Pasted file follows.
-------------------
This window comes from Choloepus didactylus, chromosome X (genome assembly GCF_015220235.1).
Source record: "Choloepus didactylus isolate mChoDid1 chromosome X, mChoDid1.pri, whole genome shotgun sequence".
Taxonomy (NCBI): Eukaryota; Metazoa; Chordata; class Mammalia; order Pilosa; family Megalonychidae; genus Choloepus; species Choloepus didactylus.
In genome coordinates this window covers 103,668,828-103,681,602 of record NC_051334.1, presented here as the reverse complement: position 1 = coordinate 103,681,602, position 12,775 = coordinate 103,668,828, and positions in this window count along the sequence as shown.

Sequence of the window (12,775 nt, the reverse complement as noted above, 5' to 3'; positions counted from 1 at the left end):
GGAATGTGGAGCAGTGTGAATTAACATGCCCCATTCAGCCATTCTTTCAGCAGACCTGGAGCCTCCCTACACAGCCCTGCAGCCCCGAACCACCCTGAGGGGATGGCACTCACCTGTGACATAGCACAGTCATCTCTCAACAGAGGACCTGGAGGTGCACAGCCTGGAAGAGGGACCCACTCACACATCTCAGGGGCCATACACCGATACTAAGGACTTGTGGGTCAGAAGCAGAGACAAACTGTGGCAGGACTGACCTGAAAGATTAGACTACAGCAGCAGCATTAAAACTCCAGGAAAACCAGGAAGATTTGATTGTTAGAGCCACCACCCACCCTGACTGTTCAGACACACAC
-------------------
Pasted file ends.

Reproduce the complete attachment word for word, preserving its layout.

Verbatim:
This window comes from Choloepus didactylus, chromosome X (genome assembly GCF_015220235.1).
Source record: "Choloepus didactylus isolate mChoDid1 chromosome X, mChoDid1.pri, whole genome shotgun sequence".
Taxonomy (NCBI): Eukaryota; Metazoa; Chordata; class Mammalia; order Pilosa; family Megalonychidae; genus Choloepus; species Choloepus didactylus.
In genome coordinates this window covers 103,668,828-103,681,602 of record NC_051334.1, presented here as the reverse complement: position 1 = coordinate 103,681,602, position 12,775 = coordinate 103,668,828, and positions in this window count along the sequence as shown.

Sequence of the window (12,775 nt, the reverse complement as noted above, 5' to 3'; positions counted from 1 at the left end):
GGAATGTGGAGCAGTGTGAATTAACATGCCCCATTCAGCCATTCTTTCAGCAGACCTGGAGCCTCCCTACACAGCCCTGCAGCCCCGAACCACCCTGAGGGGATGGCACTCACCTGTGACATAGCACAGTCATCTCTCAACAGAGGACCTGGAGGTGCACAGCCTGGAAGAGGGACCCACTCACACATCTCAGGGGCCATACACCGATACTAAGGACTTGTGGGTCAGAAGCAGAGACAAACTGTGGCAGGACTGACCTGAAAGATTAGACTACAGCAGCAGCATTAAAACTCCAGGAAAACCAGGAAGATTTGATTGTTAGAGCCACCACCCACCCTGACTGTTCAGACACACAC